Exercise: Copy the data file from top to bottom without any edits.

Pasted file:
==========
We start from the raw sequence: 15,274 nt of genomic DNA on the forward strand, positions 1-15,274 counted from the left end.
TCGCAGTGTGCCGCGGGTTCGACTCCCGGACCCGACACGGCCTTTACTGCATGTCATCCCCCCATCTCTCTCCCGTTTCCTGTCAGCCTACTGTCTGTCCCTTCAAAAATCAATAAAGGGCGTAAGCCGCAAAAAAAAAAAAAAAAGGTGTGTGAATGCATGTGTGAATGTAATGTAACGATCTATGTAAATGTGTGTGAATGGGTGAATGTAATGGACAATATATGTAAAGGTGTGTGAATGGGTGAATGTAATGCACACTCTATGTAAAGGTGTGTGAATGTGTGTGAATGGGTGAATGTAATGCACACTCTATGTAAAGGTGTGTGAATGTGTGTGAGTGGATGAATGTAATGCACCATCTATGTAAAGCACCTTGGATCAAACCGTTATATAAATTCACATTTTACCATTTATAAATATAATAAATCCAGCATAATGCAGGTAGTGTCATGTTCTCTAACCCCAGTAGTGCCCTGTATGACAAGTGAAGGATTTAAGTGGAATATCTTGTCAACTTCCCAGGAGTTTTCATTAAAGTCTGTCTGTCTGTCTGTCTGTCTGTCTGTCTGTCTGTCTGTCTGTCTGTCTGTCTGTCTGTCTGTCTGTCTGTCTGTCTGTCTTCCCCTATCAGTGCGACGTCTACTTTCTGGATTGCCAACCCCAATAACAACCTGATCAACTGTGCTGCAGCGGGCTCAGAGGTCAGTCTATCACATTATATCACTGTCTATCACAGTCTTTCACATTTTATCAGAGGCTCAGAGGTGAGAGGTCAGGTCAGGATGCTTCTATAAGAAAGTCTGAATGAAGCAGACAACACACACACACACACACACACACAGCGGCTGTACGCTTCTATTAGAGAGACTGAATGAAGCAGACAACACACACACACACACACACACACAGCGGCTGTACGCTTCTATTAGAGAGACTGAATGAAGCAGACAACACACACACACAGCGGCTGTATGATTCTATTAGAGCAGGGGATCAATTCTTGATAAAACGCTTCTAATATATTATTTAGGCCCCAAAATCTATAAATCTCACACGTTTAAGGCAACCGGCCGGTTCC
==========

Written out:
We start from the raw sequence: 15,274 nt of genomic DNA on the forward strand, positions 1-15,274 counted from the left end.
TCGCAGTGTGCCGCGGGTTCGACTCCCGGACCCGACACGGCCTTTACTGCATGTCATCCCCCCATCTCTCTCCCGTTTCCTGTCAGCCTACTGTCTGTCCCTTCAAAAATCAATAAAGGGCGTAAGCCGCAAAAAAAAAAAAAAAAGGTGTGTGAATGCATGTGTGAATGTAATGTAACGATCTATGTAAATGTGTGTGAATGGGTGAATGTAATGGACAATATATGTAAAGGTGTGTGAATGGGTGAATGTAATGCACACTCTATGTAAAGGTGTGTGAATGTGTGTGAATGGGTGAATGTAATGCACACTCTATGTAAAGGTGTGTGAATGTGTGTGAGTGGATGAATGTAATGCACCATCTATGTAAAGCACCTTGGATCAAACCGTTATATAAATTCACATTTTACCATTTATAAATATAATAAATCCAGCATAATGCAGGTAGTGTCATGTTCTCTAACCCCAGTAGTGCCCTGTATGACAAGTGAAGGATTTAAGTGGAATATCTTGTCAACTTCCCAGGAGTTTTCATTAAAGTCTGTCTGTCTGTCTGTCTGTCTGTCTGTCTGTCTGTCTGTCTGTCTGTCTGTCTGTCTGTCTGTCTGTCTGTCTGTCTGTCTTCCCCTATCAGTGCGACGTCTACTTTCTGGATTGCCAACCCCAATAACAACCTGATCAACTGTGCTGCAGCGGGCTCAGAGGTCAGTCTATCACATTATATCACTGTCTATCACAGTCTTTCACATTTTATCAGAGGCTCAGAGGTGAGAGGTCAGGTCAGGATGCTTCTATAAGAAAGTCTGAATGAAGCAGACAACACACACACACACACACACACACAGCGGCTGTACGCTTCTATTAGAGAGACTGAATGAAGCAGACAACACACACACACACACACACACACAGCGGCTGTACGCTTCTATTAGAGAGACTGAATGAAGCAGACAACACACACACACAGCGGCTGTATGATTCTATTAGAGCAGGGGATCAATTCTTGATAAAACGCTTCTAATATATTATTTAGGCCCCAAAATCTATAAATCTCACACGTTTAAGGCAACCGGCCGGTTCC